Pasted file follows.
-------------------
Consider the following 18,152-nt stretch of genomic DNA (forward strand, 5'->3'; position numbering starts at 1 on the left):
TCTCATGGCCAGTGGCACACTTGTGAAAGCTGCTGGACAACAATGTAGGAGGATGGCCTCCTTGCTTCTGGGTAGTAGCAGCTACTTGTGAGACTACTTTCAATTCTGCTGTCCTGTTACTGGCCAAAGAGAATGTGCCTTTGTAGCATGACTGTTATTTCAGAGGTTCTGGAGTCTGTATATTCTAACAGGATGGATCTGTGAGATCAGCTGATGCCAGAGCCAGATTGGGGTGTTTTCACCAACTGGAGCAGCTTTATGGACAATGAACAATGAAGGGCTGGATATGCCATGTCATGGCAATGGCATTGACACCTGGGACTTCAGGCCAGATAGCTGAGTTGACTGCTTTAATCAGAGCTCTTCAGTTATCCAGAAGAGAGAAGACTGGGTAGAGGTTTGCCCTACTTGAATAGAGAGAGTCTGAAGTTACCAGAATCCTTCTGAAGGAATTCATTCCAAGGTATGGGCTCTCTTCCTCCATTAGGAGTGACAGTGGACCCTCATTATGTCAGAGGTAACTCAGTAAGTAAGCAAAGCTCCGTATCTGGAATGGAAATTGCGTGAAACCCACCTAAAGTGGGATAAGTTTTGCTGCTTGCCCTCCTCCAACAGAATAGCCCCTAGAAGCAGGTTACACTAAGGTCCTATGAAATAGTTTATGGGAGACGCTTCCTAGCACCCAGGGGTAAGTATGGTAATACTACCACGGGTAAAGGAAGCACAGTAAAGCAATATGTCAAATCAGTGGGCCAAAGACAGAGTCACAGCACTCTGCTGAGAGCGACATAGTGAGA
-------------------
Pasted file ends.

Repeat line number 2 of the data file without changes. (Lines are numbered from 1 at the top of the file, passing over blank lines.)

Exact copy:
TCTCATGGCCAGTGGCACACTTGTGAAAGCTGCTGGACAACAATGTAGGAGGATGGCCTCCTTGCTTCTGGGTAGTAGCAGCTACTTGTGAGACTACTTTCAATTCTGCTGTCCTGTTACTGGCCAAAGAGAATGTGCCTTTGTAGCATGACTGTTATTTCAGAGGTTCTGGAGTCTGTATATTCTAACAGGATGGATCTGTGAGATCAGCTGATGCCAGAGCCAGATTGGGGTGTTTTCACCAACTGGAGCAGCTTTATGGACAATGAACAATGAAGGGCTGGATATGCCATGTCATGGCAATGGCATTGACACCTGGGACTTCAGGCCAGATAGCTGAGTTGACTGCTTTAATCAGAGCTCTTCAGTTATCCAGAAGAGAGAAGACTGGGTAGAGGTTTGCCCTACTTGAATAGAGAGAGTCTGAAGTTACCAGAATCCTTCTGAAGGAATTCATTCCAAGGTATGGGCTCTCTTCCTCCATTAGGAGTGACAGTGGACCCTCATTATGTCAGAGGTAACTCAGTAAGTAAGCAAAGCTCCGTATCTGGAATGGAAATTGCGTGAAACCCACCTAAAGTGGGATAAGTTTTGCTGCTTGCCCTCCTCCAACAGAATAGCCCCTAGAAGCAGGTTACACTAAGGTCCTATGAAATAGTTTATGGGAGACGCTTCCTAGCACCCAGGGGTAAGTATGGTAATACTACCACGGGTAAAGGAAGCACAGTAAAGCAATATGTCAAATCAGTGGGCCAAAGACAGAGTCACAGCACTCTGCTGAGAGCGACATAGTGAGA